Featuring nearly 150 sneakers from the 1830s to today, “Out of the Box: The Rise of Sneaker Culture” is the first museum exhibition in the United States to feature the sneaker’s complex and fascinating design history, according to the Speed. Many on display have rarely, if ever, been exhibited publicly.

“From its origins in the recreational pastimes of the elite, to the increasing importance of physical fitness, to its role in athletic performance and urban style,” the museum’s curators say, “the sneaker has been a pivotal component of dress for more than 150 years.”

Dates: Sept. 10 to Nov. 27, in the North Building. Tickets: $6 members,  $8 non-members, in addition to general admission.

Photo, top: Pierre Hardy, “Poworama,” 2011. Collection of the Bata Shoe Museum, gift of Pierre Hardy. Photo: Ron Wood. Courtesy American Federation of Arts/Bata Shoe Museum.

The Speed Museum’s new tax return reveals CEO d’Humières’s annual pay ($300K), and a larger window on non-profit finances

By Jim Hopkins
Boulevard Publisher

The Speed Museum is paying CEO Ghislain d’Humières more than $300,000 a year, according to its latest IRS tax return, the first public disclosure of the annual compensation paid to the man hired to lead one of Louisville’s preeminent cultural institutions, after a top-to-bottom renovation completed this year.

Ghislain dhumieres
D’Humieres

D’Humières joined the museum in September 2013 to help oversee the $60 million renovation already underway; it was finished with its reopening in March after being closed more than three years. He came from the Fred Jones Jr. Museum of Art at the University of Oklahoma, where he also was the chief executive.

The tax return says he was paid $290,553 in salary and $18,105 in medical and retirement benefits to run the 91-year-old institution and next year’s $8.3 million budget.

D’Humières replaced Charles Venable, who in October 2012 left for the top job at the Indianapolis Museum of Art. He led the Speed for five years, and was paid $241,834 in salary and $19,250 in benefits during his last year there.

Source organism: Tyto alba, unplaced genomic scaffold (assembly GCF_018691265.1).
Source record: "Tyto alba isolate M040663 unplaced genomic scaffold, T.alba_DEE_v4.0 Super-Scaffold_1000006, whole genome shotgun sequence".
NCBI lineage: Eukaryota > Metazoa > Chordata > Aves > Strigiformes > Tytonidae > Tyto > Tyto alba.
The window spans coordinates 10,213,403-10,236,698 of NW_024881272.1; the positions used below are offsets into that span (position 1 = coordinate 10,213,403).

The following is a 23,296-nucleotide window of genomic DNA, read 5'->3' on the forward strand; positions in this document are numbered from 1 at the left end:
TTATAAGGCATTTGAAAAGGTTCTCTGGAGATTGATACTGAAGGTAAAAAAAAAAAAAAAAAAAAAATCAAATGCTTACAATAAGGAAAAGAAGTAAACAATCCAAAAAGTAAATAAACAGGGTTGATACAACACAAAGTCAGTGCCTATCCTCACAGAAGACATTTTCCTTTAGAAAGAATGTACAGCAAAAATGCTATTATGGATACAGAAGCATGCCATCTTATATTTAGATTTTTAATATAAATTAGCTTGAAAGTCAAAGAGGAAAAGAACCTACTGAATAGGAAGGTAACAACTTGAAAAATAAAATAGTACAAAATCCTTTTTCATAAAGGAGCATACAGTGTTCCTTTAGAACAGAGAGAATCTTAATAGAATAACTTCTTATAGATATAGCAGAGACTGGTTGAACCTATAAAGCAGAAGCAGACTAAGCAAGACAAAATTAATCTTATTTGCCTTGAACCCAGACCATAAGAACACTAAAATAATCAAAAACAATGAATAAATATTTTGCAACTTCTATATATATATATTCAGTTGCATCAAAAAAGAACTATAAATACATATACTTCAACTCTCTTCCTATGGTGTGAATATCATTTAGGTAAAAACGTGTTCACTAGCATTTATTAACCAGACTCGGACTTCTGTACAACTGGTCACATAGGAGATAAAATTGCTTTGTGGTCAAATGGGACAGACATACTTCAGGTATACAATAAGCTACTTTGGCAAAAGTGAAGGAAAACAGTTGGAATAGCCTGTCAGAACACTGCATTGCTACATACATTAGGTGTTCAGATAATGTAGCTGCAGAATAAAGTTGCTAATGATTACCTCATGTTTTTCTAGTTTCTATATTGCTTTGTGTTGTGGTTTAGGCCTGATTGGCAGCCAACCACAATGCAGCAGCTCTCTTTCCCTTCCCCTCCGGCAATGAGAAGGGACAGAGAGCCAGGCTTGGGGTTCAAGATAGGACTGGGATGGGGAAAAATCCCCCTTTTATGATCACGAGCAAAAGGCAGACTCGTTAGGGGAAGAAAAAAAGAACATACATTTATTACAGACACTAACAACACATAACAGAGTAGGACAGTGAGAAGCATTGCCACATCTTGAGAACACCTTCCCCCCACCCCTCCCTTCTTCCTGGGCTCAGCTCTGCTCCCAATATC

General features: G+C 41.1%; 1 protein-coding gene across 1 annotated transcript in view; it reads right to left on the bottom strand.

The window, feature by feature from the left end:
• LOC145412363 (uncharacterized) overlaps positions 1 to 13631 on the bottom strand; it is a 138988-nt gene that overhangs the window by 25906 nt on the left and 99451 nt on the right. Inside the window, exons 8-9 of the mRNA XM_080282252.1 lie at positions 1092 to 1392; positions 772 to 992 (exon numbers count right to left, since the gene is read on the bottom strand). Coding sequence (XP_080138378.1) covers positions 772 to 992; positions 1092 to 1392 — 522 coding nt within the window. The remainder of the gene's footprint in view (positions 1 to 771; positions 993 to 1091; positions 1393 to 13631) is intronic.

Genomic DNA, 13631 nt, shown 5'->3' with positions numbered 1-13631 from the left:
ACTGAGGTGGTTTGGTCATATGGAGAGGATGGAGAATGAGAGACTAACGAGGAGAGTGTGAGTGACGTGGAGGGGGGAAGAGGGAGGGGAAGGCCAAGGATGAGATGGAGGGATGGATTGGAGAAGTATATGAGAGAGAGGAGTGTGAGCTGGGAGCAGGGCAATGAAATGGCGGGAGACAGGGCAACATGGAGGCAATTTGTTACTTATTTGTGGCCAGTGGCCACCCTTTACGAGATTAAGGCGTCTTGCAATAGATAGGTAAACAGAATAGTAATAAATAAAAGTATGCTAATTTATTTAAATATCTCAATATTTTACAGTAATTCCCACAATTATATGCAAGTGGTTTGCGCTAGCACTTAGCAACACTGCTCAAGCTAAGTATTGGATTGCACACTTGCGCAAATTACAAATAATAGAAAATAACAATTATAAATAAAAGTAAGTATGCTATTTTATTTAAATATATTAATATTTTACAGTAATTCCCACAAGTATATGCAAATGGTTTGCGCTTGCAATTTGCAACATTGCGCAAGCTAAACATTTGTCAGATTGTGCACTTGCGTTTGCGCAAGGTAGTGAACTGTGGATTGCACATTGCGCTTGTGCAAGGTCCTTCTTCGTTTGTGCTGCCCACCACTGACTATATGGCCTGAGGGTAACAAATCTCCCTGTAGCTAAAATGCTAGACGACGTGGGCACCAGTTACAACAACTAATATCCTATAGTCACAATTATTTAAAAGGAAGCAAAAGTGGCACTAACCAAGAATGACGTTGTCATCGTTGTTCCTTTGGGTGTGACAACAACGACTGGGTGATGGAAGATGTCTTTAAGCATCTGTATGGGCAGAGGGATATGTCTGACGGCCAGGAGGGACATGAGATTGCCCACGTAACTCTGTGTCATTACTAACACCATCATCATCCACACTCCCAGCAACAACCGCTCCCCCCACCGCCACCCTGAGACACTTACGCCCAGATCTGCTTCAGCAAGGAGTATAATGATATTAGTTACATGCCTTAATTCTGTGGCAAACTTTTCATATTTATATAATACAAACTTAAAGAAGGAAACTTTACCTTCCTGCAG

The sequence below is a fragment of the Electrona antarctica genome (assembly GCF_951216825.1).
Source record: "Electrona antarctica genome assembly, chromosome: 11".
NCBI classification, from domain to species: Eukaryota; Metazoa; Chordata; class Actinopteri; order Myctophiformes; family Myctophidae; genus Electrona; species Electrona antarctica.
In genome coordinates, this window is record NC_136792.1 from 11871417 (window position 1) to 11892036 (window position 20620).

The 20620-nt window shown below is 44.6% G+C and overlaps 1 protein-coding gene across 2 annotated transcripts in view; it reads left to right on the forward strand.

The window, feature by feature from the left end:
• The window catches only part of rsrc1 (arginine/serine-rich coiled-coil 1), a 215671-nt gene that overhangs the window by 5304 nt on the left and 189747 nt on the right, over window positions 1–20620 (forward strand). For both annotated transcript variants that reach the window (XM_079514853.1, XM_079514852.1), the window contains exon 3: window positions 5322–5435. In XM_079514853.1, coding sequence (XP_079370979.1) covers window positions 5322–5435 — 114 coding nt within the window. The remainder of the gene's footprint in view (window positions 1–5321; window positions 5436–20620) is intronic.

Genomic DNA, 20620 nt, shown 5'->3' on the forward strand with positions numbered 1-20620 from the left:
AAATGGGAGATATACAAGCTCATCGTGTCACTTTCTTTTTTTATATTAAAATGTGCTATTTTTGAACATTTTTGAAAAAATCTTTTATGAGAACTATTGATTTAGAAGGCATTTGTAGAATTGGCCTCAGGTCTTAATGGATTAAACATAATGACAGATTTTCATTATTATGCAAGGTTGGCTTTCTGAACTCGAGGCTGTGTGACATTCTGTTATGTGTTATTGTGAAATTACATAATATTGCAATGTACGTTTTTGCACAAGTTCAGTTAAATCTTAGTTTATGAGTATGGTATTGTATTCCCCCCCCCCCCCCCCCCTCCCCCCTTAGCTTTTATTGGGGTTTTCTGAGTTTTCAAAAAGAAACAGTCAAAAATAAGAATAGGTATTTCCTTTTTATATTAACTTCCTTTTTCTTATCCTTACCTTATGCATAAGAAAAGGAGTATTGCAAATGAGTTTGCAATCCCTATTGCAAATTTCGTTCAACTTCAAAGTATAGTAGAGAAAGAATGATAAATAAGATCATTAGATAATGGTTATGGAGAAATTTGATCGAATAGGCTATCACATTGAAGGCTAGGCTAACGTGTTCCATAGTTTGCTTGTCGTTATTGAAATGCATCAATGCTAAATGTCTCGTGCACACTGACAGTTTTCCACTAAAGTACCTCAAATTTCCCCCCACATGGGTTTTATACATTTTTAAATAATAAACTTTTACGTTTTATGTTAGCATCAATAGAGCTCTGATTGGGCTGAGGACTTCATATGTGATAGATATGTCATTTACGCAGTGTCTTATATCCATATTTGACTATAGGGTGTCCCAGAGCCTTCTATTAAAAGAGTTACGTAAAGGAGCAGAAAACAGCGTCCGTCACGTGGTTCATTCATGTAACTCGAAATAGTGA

IRS tax returns filed by non-profits such as the Speed provide the fullest annual public accounting of their finances, including spending on payroll, marketing and other overhead as well as revenue from donations and investment income. The Speed’s is especially noteworthy because it’s one of the city’s most high-profile arts organizations, now under d’Humières.

Comparable pay elusive

A native of France, he holds a DEA in History and License of Art History from the University of Paris I Pantheon Sorbonne, and a Master of History from the University of Paris X Nanterre.

It’s difficult to find comparable compensation for Louisville executives in his position, partly because of his unusual academic credentials, but also because IRS tax returns often lag among the city’s handful of non-profits devoted to the arts.

Actors Theatre‘s highest-paid employee, Continue reading “The Speed Museum’s new tax return reveals CEO d’Humières’s annual pay ($300K), and a larger window on non-profit finances”

This weekend at the Speed Cinema: ‘Little Men,’ a tale of gentrification, and much more

“Little Men” is a critical yet empathetic look at the dangers of gentrification, in this case, set in Manhattan’s booming Brooklyn borough. Jake (played by Theo Taplitz; photo, top) is a quiet, sensitive middle schooler with dreams of being an artist. He meets the affably brash Tony (Michael Barbieri) at his grandfather’s funeral, and the unlikely pair soon hit it off. The budding friendship is put at risk, however, when a rent dispute between Jake’s father, Brian (Greg Kinnear), and Tony’s mother, Leonor (Paulina Garcia), threatens to become contentious. The trailer:

Directed by Ira Sachs; 2016; 85 minutes. Rated PG. It’s got a 97% “fresh” rating on movie review aggregator Rotten Tomatoes. Here’s the official movie site. Click on the links below to buy advance tickets:

Speed Art Museum logoThe 142-seat Speed movie theater is part of the newly renovated museum’s expansion. It’s equipped with state-of-the-art technology, including 16-mm, 35-mm and DCI-compliant 4K digital projection systems.

Sunday at 2 p.m. at the Speed Cinema: that charming French classic ‘The Red Balloon.’ (And it’s free!)

For its Global Speed program highlighting French culture, the museum is showing one of the most beloved children’s films of all time, 1956’s “The Red Balloon.” The Speed says: “What seems like only the story of a young boy and his balloon reveals itself to possess strong religious subtext as the boy fights to save his toy from danger.” Directed by Albert Lamorisse. 16-mm, 34 minutes.

Playing Sunday at 2 p.m., and every Sunday through Sept. 25. Check out the trailer:

Admission is free as part of the Owsley Sunday program. The free Sunday admission series through March 2021 is named in honor of the late Brown-Forman CEO Owsley Brown II.

Speed Art Museum logoThe 142-seat movie theater is part of the newly renovated museum’s expansion. It’s equipped with state-of-the-art technology, including 16-mm, 35-mm and DCI-compliant 4K digital projection systems.